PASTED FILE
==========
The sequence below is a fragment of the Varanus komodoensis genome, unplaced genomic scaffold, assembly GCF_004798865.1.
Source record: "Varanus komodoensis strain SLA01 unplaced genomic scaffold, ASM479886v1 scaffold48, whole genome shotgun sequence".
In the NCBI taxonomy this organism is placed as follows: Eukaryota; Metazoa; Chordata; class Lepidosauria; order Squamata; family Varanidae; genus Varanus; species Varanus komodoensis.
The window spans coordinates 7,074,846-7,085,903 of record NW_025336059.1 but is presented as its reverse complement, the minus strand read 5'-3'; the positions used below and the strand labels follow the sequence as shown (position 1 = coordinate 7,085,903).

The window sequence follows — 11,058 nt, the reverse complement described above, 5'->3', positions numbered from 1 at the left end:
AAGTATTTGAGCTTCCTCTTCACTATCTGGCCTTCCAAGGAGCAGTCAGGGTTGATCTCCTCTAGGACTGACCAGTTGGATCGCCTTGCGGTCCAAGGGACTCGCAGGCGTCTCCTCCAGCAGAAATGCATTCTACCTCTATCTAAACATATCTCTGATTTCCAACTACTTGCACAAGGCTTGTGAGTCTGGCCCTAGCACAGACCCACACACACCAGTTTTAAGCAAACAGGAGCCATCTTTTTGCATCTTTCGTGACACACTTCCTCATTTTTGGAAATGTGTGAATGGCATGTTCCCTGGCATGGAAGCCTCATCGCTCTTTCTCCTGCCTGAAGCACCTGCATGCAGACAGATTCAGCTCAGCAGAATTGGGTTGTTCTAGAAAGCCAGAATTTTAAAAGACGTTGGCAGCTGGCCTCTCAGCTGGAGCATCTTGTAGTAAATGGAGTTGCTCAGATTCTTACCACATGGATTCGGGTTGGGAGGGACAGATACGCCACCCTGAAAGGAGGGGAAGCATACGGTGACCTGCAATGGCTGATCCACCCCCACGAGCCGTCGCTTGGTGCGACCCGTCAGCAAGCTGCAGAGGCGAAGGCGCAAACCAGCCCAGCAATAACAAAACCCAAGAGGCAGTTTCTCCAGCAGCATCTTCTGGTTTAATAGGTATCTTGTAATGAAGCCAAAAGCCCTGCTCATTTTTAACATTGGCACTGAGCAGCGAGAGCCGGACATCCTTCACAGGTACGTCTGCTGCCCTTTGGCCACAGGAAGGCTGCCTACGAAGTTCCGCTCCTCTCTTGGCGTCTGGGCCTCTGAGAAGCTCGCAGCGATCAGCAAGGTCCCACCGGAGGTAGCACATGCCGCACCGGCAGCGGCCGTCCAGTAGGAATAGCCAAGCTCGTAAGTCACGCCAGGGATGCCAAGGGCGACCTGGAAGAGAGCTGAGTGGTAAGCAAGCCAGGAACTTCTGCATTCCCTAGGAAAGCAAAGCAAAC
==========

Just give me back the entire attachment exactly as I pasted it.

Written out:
The sequence below is a fragment of the Varanus komodoensis genome, unplaced genomic scaffold, assembly GCF_004798865.1.
Source record: "Varanus komodoensis strain SLA01 unplaced genomic scaffold, ASM479886v1 scaffold48, whole genome shotgun sequence".
In the NCBI taxonomy this organism is placed as follows: Eukaryota; Metazoa; Chordata; class Lepidosauria; order Squamata; family Varanidae; genus Varanus; species Varanus komodoensis.
The window spans coordinates 7,074,846-7,085,903 of record NW_025336059.1 but is presented as its reverse complement, the minus strand read 5'-3'; the positions used below and the strand labels follow the sequence as shown (position 1 = coordinate 7,085,903).

The window sequence follows — 11,058 nt, the reverse complement described above, 5'->3', positions numbered from 1 at the left end:
AAGTATTTGAGCTTCCTCTTCACTATCTGGCCTTCCAAGGAGCAGTCAGGGTTGATCTCCTCTAGGACTGACCAGTTGGATCGCCTTGCGGTCCAAGGGACTCGCAGGCGTCTCCTCCAGCAGAAATGCATTCTACCTCTATCTAAACATATCTCTGATTTCCAACTACTTGCACAAGGCTTGTGAGTCTGGCCCTAGCACAGACCCACACACACCAGTTTTAAGCAAACAGGAGCCATCTTTTTGCATCTTTCGTGACACACTTCCTCATTTTTGGAAATGTGTGAATGGCATGTTCCCTGGCATGGAAGCCTCATCGCTCTTTCTCCTGCCTGAAGCACCTGCATGCAGACAGATTCAGCTCAGCAGAATTGGGTTGTTCTAGAAAGCCAGAATTTTAAAAGACGTTGGCAGCTGGCCTCTCAGCTGGAGCATCTTGTAGTAAATGGAGTTGCTCAGATTCTTACCACATGGATTCGGGTTGGGAGGGACAGATACGCCACCCTGAAAGGAGGGGAAGCATACGGTGACCTGCAATGGCTGATCCACCCCCACGAGCCGTCGCTTGGTGCGACCCGTCAGCAAGCTGCAGAGGCGAAGGCGCAAACCAGCCCAGCAATAACAAAACCCAAGAGGCAGTTTCTCCAGCAGCATCTTCTGGTTTAATAGGTATCTTGTAATGAAGCCAAAAGCCCTGCTCATTTTTAACATTGGCACTGAGCAGCGAGAGCCGGACATCCTTCACAGGTACGTCTGCTGCCCTTTGGCCACAGGAAGGCTGCCTACGAAGTTCCGCTCCTCTCTTGGCGTCTGGGCCTCTGAGAAGCTCGCAGCGATCAGCAAGGTCCCACCGGAGGTAGCACATGCCGCACCGGCAGCGGCCGTCCAGTAGGAATAGCCAAGCTCGTAAGTCACGCCAGGGATGCCAAGGGCGACCTGGAAGAGAGCTGAGTGGTAAGCAAGCCAGGAACTTCTGCATTCCCTAGGAAAGCAAAGCAAAC